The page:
I would like, on behalf of the president of Niger, Mahamadou Issoufou, who was a vaunted champion of the AfCFTA, the African free-trade area, for all that he’s doing for the African continent in terms of investment.

And particularly, as you said, in the area of health, COVID-19 is a pandemic that had important impact, not only at health level, but also at economic level in the whole of African continent. As regards the health, we know that many people have been affected and many people died. But also, and most specifically, at economic level we’ve observed very important impact because for the first time for twenty-five years Africa went into recession. And to get out of that recession, it’s important that a reconstruction program be established. And that is what we have developed within African continent, is post-COVID recovery programs that cover not only the health area but also the economic area.

Now, regarding health, Africa showed its strong resilience and its preparedness regarding COVID-19. And it is Africa’s preparedness and its anticipation—(inaudible)—the full impact of the pandemic, and also anticipation in supplying of medicine and equipment. All these enabled Africa to also have lesser disaster regarding the pandemic. And I said also, Africa joined pharmaceutical projects supply platform, and that organization that has been set up at continental level enabled Africa to suffer less from the pandemic and to enable us to see the results that we can see on the field.

But at the economic level, we need to prepare the recovery because COVID-19 created a situation whereby poverty got exacerbated, and also unemployment and underemployment, amongst others, it so happened is exacerbated. And as I said earlier, we also have a recession. So Africa needs to recover from this situation, insofar as Africa is lagging behind regarding SDGs—Sustainable Development Goals—especially in the fight against poverty.

Now, in order to get out of this situation, Africa evolved recovery plans, but comply with the Vision 2063 of the continent that is an integration development economic recovery vision—a vision that will enable Africa to move out of what we have always known about Africa, which is a continent whereby all the raw materials are produced. The vision that we have, that African states have developed, is a vision that is based on all the sectors, a vision that will enable Africa to have fast growth. Of course, to do so we need to draw American investors, for that matter.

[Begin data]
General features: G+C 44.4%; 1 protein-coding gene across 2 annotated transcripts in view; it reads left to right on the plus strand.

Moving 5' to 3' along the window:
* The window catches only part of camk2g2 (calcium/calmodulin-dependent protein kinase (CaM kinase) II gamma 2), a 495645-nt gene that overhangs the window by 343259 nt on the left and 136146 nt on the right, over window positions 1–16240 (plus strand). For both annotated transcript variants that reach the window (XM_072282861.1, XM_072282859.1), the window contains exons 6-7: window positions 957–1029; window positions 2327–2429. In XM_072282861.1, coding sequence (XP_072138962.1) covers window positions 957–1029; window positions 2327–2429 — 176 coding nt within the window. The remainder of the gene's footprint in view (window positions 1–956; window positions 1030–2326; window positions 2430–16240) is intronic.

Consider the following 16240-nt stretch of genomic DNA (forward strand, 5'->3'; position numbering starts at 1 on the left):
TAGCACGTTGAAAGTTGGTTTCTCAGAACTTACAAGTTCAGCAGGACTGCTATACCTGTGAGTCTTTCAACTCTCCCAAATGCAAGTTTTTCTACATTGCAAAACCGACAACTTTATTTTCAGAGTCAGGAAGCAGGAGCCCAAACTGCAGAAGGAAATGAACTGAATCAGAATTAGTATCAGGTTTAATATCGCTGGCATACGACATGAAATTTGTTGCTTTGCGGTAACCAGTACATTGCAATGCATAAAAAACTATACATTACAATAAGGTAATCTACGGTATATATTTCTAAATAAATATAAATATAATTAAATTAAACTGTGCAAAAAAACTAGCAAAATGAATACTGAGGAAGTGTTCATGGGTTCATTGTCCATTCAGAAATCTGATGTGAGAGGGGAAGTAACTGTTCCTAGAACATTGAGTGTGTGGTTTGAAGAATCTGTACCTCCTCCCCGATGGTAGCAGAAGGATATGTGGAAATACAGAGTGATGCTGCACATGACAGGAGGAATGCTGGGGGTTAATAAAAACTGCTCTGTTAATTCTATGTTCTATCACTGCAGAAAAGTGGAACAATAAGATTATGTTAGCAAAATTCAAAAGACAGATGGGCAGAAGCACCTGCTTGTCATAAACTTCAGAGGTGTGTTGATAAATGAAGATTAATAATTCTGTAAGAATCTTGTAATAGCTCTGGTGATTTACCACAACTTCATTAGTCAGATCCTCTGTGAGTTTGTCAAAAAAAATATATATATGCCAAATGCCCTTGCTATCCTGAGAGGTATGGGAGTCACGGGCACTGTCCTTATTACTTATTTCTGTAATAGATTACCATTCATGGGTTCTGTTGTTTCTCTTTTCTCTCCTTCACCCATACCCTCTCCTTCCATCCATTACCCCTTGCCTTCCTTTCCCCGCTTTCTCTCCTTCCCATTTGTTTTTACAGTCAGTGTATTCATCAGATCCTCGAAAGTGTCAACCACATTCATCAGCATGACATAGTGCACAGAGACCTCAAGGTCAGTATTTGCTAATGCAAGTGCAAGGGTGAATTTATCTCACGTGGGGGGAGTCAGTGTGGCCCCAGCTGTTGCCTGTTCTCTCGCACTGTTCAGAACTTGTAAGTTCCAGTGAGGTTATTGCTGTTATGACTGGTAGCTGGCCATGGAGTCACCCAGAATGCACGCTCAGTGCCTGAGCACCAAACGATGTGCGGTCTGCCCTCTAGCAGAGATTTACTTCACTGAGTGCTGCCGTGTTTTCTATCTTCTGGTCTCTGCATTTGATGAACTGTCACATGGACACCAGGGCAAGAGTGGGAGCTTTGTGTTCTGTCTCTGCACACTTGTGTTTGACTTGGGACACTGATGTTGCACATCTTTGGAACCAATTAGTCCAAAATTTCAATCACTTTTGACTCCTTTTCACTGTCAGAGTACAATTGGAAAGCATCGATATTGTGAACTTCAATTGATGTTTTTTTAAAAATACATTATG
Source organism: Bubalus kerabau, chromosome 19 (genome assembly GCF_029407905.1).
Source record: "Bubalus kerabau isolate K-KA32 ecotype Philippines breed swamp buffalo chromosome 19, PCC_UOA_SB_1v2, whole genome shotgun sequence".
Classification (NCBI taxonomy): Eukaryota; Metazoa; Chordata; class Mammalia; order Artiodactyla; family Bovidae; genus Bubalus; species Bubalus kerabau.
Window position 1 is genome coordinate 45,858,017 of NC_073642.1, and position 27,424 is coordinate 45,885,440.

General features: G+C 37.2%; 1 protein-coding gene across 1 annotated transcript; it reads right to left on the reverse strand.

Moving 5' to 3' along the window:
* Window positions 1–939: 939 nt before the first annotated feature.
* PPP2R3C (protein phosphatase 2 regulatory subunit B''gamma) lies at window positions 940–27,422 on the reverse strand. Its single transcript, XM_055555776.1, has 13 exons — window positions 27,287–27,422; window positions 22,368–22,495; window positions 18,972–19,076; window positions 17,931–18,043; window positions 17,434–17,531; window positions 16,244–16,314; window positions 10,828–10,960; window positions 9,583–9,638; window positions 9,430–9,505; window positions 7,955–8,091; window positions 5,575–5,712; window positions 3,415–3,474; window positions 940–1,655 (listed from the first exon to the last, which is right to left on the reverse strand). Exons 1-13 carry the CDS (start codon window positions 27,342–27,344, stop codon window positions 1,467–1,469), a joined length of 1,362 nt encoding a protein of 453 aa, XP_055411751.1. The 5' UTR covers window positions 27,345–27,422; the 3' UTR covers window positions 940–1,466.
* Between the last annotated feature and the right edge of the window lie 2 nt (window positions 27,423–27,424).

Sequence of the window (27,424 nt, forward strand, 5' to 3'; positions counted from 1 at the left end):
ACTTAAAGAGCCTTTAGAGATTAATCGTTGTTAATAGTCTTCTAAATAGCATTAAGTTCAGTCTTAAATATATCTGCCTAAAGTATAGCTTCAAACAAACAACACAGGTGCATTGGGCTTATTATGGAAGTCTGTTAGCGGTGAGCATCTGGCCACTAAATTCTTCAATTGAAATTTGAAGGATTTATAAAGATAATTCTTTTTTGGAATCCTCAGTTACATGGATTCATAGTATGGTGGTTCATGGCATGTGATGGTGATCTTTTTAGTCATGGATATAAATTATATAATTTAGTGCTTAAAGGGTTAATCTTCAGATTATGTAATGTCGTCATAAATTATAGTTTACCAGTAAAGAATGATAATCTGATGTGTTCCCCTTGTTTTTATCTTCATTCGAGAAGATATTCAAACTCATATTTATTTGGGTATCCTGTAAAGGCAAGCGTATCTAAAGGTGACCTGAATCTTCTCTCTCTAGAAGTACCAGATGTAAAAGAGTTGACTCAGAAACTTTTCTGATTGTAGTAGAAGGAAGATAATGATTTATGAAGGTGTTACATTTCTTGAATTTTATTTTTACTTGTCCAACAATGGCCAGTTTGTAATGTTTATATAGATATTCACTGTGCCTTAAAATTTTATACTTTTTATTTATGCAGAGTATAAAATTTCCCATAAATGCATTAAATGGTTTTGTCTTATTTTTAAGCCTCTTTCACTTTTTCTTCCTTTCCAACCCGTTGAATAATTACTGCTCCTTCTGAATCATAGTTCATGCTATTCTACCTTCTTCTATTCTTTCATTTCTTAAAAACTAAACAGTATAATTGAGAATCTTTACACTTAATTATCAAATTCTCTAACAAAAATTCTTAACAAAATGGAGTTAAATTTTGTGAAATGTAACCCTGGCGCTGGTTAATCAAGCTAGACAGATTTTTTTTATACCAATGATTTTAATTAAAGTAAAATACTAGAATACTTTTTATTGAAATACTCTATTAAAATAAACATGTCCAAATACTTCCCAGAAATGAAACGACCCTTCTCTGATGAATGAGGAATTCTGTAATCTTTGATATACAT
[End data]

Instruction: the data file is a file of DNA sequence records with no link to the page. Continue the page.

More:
You observe that there’s enthusiasm from other countries to invest in Africa. You know, that’s the case for Asian countries like China, Japan, even Europe and Russia. Of course, America, the United States, should also contribute to that investment in Africa. Africa has an extremely important potential with regard to raw materials, our natural resources, our potential in mining products, resources. It is a reason why people even consider Africa as a geological scandal. All this potential can be tapped into to develop the industry, to develop infrastructure, to develop all this to make the African continent a continent that will emerge after this COVID-19 pandemic.

2021: we will organize an Africa trade fair that will take place in Kigali in March 2021. And during that fair, that will bring together all investors, all Africa companies, we would like to also see American companies participate in that trade fair.

I would like to remind here that the president of Niger is the champion of the African Continental Free Trade Area, which is a flagship project of the African continent. That meant a lot of progress. Through the AfCFTA, Africa will become an integrated market of 1.2 billion inhabitants, with a lifting of customs barriers, artificial barriers between the various countries. And this will enable the trade exchanges, and this will start within the framework of AfCFTA—services, goods—trade in services and in goods. This is a good opportunity for America as well.

Thank you very much.

ADAM BOEHLER: (Off mic)—African development institutions, our partners too, because this is—we like to partner with others. So that’s going to be in just ten minutes. That will be coming up. Fred, do you have any concluding remarks that you’d like to make? I guess not. Well, with that, let me note—let me thank all three countries. Thank you for being friends and allies of the United States. I would love to continue our relationship but grow it substantially to invest in your country. So thank you so much for being here. And in just ten minutes we’ll be starting a panel focused on all the African development institutions, so we can invest together in your three countries and in Africa beyond. So thank you so much. Thank you.


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Image: African Heads of State pose for a group photo during the opening of the 32nd Ordinary Session of the Assembly of the Heads of State and the Government of the African Union (AU) in Addis Ababa, Ethiopia, February 10, 2019. REUTERS/Tiksa Negeri